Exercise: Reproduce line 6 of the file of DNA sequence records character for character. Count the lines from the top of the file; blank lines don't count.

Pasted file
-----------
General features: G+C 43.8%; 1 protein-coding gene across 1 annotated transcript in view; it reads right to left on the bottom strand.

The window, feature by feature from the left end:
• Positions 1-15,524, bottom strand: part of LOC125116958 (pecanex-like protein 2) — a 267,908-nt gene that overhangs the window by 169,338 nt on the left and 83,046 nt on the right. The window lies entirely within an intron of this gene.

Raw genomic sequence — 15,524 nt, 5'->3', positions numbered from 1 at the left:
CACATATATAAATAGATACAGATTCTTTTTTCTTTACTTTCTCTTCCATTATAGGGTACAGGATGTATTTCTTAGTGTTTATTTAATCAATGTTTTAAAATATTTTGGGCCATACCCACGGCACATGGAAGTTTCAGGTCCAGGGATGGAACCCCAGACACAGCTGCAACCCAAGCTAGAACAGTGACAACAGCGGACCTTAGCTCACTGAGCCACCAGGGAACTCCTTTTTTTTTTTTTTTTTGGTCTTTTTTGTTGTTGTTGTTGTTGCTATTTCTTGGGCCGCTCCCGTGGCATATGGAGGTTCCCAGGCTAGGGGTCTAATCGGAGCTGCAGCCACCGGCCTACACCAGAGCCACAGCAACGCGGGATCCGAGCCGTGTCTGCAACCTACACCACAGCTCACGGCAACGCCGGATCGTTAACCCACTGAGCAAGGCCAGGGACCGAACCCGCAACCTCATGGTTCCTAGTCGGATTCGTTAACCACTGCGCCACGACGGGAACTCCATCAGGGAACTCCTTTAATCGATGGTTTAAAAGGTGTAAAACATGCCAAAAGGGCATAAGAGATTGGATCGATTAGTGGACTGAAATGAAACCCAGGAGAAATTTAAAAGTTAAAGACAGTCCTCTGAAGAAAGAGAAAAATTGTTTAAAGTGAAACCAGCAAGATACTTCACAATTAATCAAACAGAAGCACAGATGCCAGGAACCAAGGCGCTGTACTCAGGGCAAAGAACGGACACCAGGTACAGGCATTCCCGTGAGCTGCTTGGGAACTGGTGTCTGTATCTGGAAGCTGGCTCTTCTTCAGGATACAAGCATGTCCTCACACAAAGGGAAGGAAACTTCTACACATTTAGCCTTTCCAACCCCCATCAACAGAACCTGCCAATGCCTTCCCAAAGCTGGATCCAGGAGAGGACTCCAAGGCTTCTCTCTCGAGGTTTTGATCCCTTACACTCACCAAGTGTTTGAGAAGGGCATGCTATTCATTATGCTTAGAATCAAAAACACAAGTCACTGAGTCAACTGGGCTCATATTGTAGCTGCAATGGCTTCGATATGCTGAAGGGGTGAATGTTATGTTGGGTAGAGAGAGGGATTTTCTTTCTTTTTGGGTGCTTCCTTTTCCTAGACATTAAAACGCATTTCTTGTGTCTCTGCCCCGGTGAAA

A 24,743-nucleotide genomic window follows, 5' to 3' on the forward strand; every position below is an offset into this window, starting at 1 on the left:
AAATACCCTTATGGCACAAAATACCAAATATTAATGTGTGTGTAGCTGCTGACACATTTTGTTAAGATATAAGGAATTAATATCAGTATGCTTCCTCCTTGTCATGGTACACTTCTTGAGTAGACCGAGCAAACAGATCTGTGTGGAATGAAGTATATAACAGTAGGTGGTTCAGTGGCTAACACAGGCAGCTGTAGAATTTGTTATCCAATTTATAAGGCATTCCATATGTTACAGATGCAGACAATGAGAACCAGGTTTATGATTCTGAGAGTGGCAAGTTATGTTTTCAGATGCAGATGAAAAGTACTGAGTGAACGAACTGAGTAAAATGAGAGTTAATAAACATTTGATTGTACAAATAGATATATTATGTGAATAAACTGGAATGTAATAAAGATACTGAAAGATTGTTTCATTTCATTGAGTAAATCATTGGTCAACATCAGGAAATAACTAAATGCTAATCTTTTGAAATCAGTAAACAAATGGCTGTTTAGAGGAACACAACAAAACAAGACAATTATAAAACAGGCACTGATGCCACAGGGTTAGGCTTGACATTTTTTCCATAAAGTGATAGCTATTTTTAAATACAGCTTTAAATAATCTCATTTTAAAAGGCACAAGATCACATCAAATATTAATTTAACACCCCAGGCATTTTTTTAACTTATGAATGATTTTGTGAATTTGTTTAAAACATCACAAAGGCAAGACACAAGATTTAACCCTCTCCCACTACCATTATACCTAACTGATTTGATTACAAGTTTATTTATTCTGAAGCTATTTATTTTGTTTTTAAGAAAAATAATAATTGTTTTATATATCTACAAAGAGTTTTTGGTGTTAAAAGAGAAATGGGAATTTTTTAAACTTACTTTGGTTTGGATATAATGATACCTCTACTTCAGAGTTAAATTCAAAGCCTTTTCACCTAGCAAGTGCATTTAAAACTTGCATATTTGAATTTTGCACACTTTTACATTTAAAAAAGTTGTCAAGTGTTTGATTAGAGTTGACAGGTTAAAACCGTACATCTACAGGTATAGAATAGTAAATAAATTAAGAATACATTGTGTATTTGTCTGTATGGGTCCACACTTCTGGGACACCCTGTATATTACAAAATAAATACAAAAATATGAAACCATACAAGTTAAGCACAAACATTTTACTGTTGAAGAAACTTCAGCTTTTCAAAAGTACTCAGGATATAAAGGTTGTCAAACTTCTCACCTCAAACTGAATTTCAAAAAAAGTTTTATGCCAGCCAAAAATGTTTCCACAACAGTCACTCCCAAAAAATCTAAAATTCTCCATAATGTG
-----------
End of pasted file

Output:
A 24,743-nucleotide genomic window follows, 5' to 3' on the forward strand; every position below is an offset into this window, starting at 1 on the left: